Foundations for Effectve Innovation in the Justice System

All of us interested in innovation (and I hope that means all of us) should find this paper both interesting and a useful tool to challenge our institutions to lay the foundations for enhanced innovations.

Maurits Barendrecht, at Tilburg University in the Netherlands,  has taken two prior literature reviews of facts encouraging public sector innovation generally, and started to analyse their applicability to innovation in the justice system.

The factors are:

A.     Generating Possibilities

1.    Vision and Commitment from Government

2.    Focus on Users, Frontline Staff and Middle Managers

3.    Diversity

4.    Scanning of Horizons and Margins: A Process Need

5.    Developing Capacity For Creative Thinking

6.    Working Backwards From Outcome Goals: Terms of Reference.

7.    Creating Time and Space

8.    Allow Breaking the Rules

9.    Competition: The Submission Problem and Regulation of Legal Services

B.      Developing Innovations

1.    Appropriate Selection of Fruitful Ideas: Simplifying Procedures

2.    Adequate Risk Management

3.    Fostering Innovation Champions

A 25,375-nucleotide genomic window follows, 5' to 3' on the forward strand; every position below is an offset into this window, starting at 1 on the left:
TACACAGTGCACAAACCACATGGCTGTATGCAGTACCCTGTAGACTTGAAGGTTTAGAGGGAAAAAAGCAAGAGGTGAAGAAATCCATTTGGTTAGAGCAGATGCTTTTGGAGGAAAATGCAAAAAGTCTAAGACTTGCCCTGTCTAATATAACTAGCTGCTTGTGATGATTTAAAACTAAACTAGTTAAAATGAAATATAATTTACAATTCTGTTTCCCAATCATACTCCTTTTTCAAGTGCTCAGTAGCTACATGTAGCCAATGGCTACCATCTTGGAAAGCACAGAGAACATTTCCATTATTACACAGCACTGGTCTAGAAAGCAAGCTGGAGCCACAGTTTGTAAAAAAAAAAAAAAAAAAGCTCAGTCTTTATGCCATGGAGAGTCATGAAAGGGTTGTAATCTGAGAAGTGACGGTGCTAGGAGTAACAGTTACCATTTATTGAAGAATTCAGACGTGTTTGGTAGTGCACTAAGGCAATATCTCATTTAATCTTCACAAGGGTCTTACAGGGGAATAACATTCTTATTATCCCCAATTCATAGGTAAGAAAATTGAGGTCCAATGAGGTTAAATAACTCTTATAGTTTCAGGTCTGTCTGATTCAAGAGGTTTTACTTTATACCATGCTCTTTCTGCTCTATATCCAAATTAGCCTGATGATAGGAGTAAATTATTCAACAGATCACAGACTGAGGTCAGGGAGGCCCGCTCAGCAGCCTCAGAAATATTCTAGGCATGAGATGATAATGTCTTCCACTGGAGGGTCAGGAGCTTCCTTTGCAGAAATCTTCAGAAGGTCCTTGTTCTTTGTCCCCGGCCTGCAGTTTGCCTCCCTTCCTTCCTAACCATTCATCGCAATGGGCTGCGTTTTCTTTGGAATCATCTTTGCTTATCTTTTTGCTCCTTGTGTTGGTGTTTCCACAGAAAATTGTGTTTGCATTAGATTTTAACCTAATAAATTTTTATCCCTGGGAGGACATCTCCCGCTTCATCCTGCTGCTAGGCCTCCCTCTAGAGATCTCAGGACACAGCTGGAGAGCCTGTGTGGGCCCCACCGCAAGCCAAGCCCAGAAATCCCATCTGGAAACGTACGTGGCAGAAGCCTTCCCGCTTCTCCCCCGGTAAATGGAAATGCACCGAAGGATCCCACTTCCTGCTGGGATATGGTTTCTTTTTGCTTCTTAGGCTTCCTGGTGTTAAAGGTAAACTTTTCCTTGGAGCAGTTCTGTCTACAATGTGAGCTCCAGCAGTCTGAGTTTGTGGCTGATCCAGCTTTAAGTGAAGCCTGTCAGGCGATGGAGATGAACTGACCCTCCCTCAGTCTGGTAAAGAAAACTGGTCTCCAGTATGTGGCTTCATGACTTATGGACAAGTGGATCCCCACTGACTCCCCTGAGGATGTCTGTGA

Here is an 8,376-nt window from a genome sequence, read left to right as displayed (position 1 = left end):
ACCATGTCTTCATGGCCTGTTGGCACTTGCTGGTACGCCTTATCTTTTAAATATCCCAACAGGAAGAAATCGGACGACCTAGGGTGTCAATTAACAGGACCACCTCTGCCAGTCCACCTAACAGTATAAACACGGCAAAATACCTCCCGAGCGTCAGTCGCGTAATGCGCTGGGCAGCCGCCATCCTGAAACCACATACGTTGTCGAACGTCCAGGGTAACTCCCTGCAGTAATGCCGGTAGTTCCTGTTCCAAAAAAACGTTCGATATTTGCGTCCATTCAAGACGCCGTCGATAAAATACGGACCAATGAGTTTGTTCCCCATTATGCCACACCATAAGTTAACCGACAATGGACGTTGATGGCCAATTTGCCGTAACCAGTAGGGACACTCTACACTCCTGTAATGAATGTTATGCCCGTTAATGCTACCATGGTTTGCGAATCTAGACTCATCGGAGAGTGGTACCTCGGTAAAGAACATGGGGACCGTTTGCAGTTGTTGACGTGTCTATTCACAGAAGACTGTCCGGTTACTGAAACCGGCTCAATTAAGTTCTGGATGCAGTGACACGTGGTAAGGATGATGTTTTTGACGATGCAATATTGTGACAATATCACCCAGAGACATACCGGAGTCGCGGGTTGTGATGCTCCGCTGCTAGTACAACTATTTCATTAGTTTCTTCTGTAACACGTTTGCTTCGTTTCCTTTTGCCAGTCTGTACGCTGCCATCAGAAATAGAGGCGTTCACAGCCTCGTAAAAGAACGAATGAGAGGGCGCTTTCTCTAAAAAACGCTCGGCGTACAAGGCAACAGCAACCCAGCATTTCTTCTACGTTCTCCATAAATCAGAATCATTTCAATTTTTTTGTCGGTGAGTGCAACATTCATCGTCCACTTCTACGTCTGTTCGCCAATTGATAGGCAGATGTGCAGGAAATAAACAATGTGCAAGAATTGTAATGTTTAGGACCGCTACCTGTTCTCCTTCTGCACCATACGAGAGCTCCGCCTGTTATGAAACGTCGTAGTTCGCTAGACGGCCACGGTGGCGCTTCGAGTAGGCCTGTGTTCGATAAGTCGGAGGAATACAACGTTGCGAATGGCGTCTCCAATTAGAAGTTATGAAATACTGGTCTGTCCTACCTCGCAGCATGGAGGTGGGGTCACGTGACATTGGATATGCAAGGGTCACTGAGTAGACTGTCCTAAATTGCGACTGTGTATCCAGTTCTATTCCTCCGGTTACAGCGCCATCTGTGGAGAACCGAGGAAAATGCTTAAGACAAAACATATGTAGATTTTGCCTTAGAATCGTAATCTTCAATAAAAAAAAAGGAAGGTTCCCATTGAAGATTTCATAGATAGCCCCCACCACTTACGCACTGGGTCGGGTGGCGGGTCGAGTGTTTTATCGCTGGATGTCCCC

4.    Creating Incubating Space

5.    Involving Incubators and Public-private Partnerships

6.    Introduce Modeling

7.    Better Funding for Early Development

8.    Involving End Users at All Stages

C.      Replicating and Scaling Up

1.    Improved Incentives for Individuals and Teams

2.    Improved Incentives for Organizations.

3.    Scaling Up and Disruptive Innovation

4.    Specialize and Beware of Early Standardization

5.    Change management

D.      Analyzing and Learning

1.    Metrics for success

2.    Real Time Learning

3.    Peer and User Involvement

4.    Double Loop Learning

5.    Variety of Perspectives

Richard Moorhead discusses these factors in some detail here.

We have in our community successful innovation histories, such as problem solving courts, and the website networks, but all of know all too well of to us “obvious” ideas that have never obtained traction, or clear successes that never seem to be appropriately replicated.

I would suggest that organizations should be conducting a “self-assessment” to test whether they have in place enough of these foundational elements to allow their organizations to innovate and replicate innovations.  Every board member in our organizations should get to see the paper.

I would particularly challenge LSC in its strategic planning process to think about what it could do to turn its grantees into innovation engines.

I would also urge SJI to think about what it can do to help state courts not only fix immediate problems, but also change their cultures and structures to meet the criteria in this paper.

Any thoughts, folks on which of this list are most important?

Advertisements

About richardzorza

I am deeply involved in access to justice and the patient voice movement.
This entry was posted in Research and Evalation, Systematic Change. Bookmark the permalink.